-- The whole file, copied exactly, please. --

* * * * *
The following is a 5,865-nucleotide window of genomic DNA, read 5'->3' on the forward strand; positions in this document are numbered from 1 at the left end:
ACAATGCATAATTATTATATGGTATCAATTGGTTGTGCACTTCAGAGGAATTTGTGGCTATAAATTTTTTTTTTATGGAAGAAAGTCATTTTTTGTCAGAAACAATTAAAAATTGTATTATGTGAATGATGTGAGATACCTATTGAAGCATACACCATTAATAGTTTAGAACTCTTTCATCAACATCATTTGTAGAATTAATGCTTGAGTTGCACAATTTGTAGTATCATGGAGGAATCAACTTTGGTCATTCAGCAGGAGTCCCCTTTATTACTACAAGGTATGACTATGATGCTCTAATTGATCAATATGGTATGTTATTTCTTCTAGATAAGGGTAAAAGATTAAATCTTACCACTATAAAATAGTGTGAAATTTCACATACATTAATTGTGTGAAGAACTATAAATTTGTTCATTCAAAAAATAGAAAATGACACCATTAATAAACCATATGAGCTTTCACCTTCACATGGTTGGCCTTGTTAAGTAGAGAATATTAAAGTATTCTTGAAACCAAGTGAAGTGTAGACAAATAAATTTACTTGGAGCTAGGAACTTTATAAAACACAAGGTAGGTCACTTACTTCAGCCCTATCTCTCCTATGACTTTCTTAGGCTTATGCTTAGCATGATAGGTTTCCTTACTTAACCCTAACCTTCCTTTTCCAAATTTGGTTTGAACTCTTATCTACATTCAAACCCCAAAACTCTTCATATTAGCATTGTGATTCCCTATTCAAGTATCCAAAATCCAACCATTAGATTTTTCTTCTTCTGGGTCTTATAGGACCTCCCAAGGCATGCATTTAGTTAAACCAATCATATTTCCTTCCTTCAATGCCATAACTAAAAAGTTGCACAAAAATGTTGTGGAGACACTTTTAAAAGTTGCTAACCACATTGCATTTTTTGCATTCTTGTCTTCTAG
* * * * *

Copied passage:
The following is a 5,865-nucleotide window of genomic DNA, read 5'->3' on the forward strand; positions in this document are numbered from 1 at the left end:
ACAATGCATAATTATTATATGGTATCAATTGGTTGTGCACTTCAGAGGAATTTGTGGCTATAAATTTTTTTTTTATGGAAGAAAGTCATTTTTTGTCAGAAACAATTAAAAATTGTATTATGTGAATGATGTGAGATACCTATTGAAGCATACACCATTAATAGTTTAGAACTCTTTCATCAACATCATTTGTAGAATTAATGCTTGAGTTGCACAATTTGTAGTATCATGGAGGAATCAACTTTGGTCATTCAGCAGGAGTCCCCTTTATTACTACAAGGTATGACTATGATGCTCTAATTGATCAATATGGTATGTTATTTCTTCTAGATAAGGGTAAAAGATTAAATCTTACCACTATAAAATAGTGTGAAATTTCACATACATTAATTGTGTGAAGAACTATAAATTTGTTCATTCAAAAAATAGAAAATGACACCATTAATAAACCATATGAGCTTTCACCTTCACATGGTTGGCCTTGTTAAGTAGAGAATATTAAAGTATTCTTGAAACCAAGTGAAGTGTAGACAAATAAATTTACTTGGAGCTAGGAACTTTATAAAACACAAGGTAGGTCACTTACTTCAGCCCTATCTCTCCTATGACTTTCTTAGGCTTATGCTTAGCATGATAGGTTTCCTTACTTAACCCTAACCTTCCTTTTCCAAATTTGGTTTGAACTCTTATCTACATTCAAACCCCAAAACTCTTCATATTAGCATTGTGATTCCCTATTCAAGTATCCAAAATCCAACCATTAGATTTTTCTTCTTCTGGGTCTTATAGGACCTCCCAAGGCATGCATTTAGTTAAACCAATCATATTTCCTTCCTTCAATGCCATAACTAAAAAGTTGCACAAAAATGTTGTGGAGACACTTTTAAAAGTTGCTAACCACATTGCATTTTTTGCATTCTTGTCTTCTAG